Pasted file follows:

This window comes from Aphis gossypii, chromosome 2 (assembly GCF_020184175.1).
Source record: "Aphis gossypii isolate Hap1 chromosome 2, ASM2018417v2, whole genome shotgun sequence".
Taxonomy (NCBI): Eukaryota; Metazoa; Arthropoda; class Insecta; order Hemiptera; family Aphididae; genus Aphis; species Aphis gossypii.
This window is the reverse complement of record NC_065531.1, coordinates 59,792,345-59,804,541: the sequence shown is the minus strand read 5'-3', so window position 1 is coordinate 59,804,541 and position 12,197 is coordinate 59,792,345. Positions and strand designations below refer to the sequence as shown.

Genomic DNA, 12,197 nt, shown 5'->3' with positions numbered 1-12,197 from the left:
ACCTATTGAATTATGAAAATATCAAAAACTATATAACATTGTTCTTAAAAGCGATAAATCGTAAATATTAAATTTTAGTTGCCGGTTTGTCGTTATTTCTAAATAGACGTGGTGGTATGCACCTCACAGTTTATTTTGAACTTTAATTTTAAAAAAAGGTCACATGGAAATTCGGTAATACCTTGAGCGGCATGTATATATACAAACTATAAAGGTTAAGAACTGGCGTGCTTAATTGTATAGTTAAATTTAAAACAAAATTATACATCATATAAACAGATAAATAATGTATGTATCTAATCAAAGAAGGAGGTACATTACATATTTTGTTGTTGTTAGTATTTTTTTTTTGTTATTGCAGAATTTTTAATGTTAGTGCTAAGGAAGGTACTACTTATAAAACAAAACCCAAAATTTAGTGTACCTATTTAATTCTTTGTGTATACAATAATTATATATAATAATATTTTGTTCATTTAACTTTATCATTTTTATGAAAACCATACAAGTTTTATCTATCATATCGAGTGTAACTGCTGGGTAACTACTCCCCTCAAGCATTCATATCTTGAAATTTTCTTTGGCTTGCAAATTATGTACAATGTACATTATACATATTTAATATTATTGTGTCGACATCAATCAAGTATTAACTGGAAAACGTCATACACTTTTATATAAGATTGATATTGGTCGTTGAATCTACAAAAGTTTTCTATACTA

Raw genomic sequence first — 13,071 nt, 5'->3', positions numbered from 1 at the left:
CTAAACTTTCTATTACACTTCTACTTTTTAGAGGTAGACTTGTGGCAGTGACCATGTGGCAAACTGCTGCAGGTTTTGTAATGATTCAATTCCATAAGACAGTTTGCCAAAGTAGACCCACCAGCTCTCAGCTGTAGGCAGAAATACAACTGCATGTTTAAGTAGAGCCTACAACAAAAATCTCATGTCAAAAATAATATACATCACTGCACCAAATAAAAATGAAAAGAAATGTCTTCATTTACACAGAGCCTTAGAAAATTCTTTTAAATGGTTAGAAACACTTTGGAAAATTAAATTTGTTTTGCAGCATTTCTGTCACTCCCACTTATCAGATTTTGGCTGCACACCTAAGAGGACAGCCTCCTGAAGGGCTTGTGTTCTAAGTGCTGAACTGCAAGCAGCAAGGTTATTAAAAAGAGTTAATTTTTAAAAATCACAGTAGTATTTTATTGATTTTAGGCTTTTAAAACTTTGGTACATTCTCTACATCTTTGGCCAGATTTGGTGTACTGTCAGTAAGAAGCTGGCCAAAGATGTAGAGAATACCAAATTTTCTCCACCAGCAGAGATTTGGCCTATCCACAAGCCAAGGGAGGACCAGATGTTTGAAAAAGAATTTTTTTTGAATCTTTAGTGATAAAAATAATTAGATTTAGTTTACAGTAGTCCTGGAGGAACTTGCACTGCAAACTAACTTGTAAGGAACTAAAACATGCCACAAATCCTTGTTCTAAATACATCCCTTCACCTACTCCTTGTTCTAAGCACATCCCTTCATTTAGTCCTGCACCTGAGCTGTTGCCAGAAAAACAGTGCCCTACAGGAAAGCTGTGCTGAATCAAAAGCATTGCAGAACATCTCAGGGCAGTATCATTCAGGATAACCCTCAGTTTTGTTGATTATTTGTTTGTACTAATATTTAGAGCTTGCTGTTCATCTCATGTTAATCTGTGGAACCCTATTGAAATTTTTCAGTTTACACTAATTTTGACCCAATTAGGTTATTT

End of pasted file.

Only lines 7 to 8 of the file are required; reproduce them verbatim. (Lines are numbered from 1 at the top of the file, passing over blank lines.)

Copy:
Raw genomic sequence first — 13,071 nt, 5'->3', positions numbered from 1 at the left:
CTAAACTTTCTATTACACTTCTACTTTTTAGAGGTAGACTTGTGGCAGTGACCATGTGGCAAACTGCTGCAGGTTTTGTAATGATTCAATTCCATAAGACAGTTTGCCAAAGTAGACCCACCAGCTCTCAGCTGTAGGCAGAAATACAACTGCATGTTTAAGTAGAGCCTACAACAAAAATCTCATGTCAAAAATAATATACATCACTGCACCAAATAAAAATGAAAAGAAATGTCTTCATTTACACAGAGCCTTAGAAAATTCTTTTAAATGGTTAGAAACACTTTGGAAAATTAAATTTGTTTTGCAGCATTTCTGTCACTCCCACTTATCAGATTTTGGCTGCACACCTAAGAGGACAGCCTCCTGAAGGGCTTGTGTTCTAAGTGCTGAACTGCAAGCAGCAAGGTTATTAAAAAGAGTTAATTTTTAAAAATCACAGTAGTATTTTATTGATTTTAGGCTTTTAAAACTTTGGTACATTCTCTACATCTTTGGCCAGATTTGGTGTACTGTCAGTAAGAAGCTGGCCAAAGATGTAGAGAATACCAAATTTTCTCCACCAGCAGAGATTTGGCCTATCCACAAGCCAAGGGAGGACCAGATGTTTGAAAAAGAATTTTTTTTGAATCTTTAGTGATAAAAATAATTAGATTTAGTTTACAGTAGTCCTGGAGGAACTTGCACTGCAAACTAACTTGTAAGGAACTAAAACATGCCACAAATCCTTGTTCTAAATACATCCCTTCACCTACTCCTTGTTCTAAGCACATCCCTTCATTTAGTCCTGCACCTGAGCTGTTGCCAGAAAAACAGTGCCCTACAGGAAAGCTGTGCTGAATCAAAAGCATTGCAGAACATCTCAGGGCAGTATCATTCAGGATAACCCTCAGTTTTGTTGATTATTTGTTTGTACTAATATTTAGAGCTTGCTGTTCATCTCATGTTAATCTGTGGAACCCTATTGAAATTTTTCAGTTTACACTAATTTTGACCCAATTAGGTTATTT